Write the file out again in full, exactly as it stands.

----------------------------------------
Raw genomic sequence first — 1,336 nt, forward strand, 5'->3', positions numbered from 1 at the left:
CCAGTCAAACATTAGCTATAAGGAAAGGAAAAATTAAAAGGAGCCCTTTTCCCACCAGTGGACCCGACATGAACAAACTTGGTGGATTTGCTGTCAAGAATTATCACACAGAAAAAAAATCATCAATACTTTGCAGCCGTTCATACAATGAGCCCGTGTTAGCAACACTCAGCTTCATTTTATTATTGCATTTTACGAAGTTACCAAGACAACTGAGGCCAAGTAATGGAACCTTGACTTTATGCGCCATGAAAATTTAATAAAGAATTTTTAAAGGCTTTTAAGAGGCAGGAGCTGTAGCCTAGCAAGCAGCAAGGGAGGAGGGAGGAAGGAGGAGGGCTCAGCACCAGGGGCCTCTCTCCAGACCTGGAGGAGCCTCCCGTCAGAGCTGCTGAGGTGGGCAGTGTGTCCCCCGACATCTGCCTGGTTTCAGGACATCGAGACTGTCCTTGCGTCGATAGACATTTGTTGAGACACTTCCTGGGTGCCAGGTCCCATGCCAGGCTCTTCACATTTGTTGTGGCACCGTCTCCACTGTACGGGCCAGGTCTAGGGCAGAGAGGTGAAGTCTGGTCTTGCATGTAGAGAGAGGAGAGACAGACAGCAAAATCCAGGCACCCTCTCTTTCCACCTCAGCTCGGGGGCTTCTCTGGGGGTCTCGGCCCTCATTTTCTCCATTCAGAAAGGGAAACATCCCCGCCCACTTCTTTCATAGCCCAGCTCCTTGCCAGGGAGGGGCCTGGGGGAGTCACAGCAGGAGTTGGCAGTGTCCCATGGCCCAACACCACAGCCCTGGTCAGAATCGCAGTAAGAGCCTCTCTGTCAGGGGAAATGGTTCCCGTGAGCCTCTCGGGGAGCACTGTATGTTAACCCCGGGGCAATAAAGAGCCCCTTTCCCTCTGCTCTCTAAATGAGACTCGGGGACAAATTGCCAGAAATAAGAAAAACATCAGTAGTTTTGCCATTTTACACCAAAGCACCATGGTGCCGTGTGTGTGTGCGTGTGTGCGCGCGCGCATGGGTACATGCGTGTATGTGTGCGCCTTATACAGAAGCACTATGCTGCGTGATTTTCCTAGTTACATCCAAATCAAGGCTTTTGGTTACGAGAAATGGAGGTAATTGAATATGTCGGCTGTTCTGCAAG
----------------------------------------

Raw genomic sequence first — 1,336 nt, forward strand, 5'->3', positions numbered from 1 at the left:
CCAGTCAAACATTAGCTATAAGGAAAGGAAAAATTAAAAGGAGCCCTTTTCCCACCAGTGGACCCGACATGAACAAACTTGGTGGATTTGCTGTCAAGAATTATCACACAGAAAAAAAATCATCAATACTTTGCAGCCGTTCATACAATGAGCCCGTGTTAGCAACACTCAGCTTCATTTTATTATTGCATTTTACGAAGTTACCAAGACAACTGAGGCCAAGTAATGGAACCTTGACTTTATGCGCCATGAAAATTTAATAAAGAATTTTTAAAGGCTTTTAAGAGGCAGGAGCTGTAGCCTAGCAAGCAGCAAGGGAGGAGGGAGGAAGGAGGAGGGCTCAGCACCAGGGGCCTCTCTCCAGACCTGGAGGAGCCTCCCGTCAGAGCTGCTGAGGTGGGCAGTGTGTCCCCCGACATCTGCCTGGTTTCAGGACATCGAGACTGTCCTTGCGTCGATAGACATTTGTTGAGACACTTCCTGGGTGCCAGGTCCCATGCCAGGCTCTTCACATTTGTTGTGGCACCGTCTCCACTGTACGGGCCAGGTCTAGGGCAGAGAGGTGAAGTCTGGTCTTGCATGTAGAGAGAGGAGAGACAGACAGCAAAATCCAGGCACCCTCTCTTTCCACCTCAGCTCGGGGGCTTCTCTGGGGGTCTCGGCCCTCATTTTCTCCATTCAGAAAGGGAAACATCCCCGCCCACTTCTTTCATAGCCCAGCTCCTTGCCAGGGAGGGGCCTGGGGGAGTCACAGCAGGAGTTGGCAGTGTCCCATGGCCCAACACCACAGCCCTGGTCAGAATCGCAGTAAGAGCCTCTCTGTCAGGGGAAATGGTTCCCGTGAGCCTCTCGGGGAGCACTGTATGTTAACCCCGGGGCAATAAAGAGCCCCTTTCCCTCTGCTCTCTAAATGAGACTCGGGGACAAATTGCCAGAAATAAGAAAAACATCAGTAGTTTTGCCATTTTACACCAAAGCACCATGGTGCCGTGTGTGTGTGCGTGTGTGCGCGCGCGCATGGGTACATGCGTGTATGTGTGCGCCTTATACAGAAGCACTATGCTGCGTGATTTTCCTAGTTACATCCAAATCAAGGCTTTTGGTTACGAGAAATGGAGGTAATTGAATATGTCGGCTGTTCTGCAAG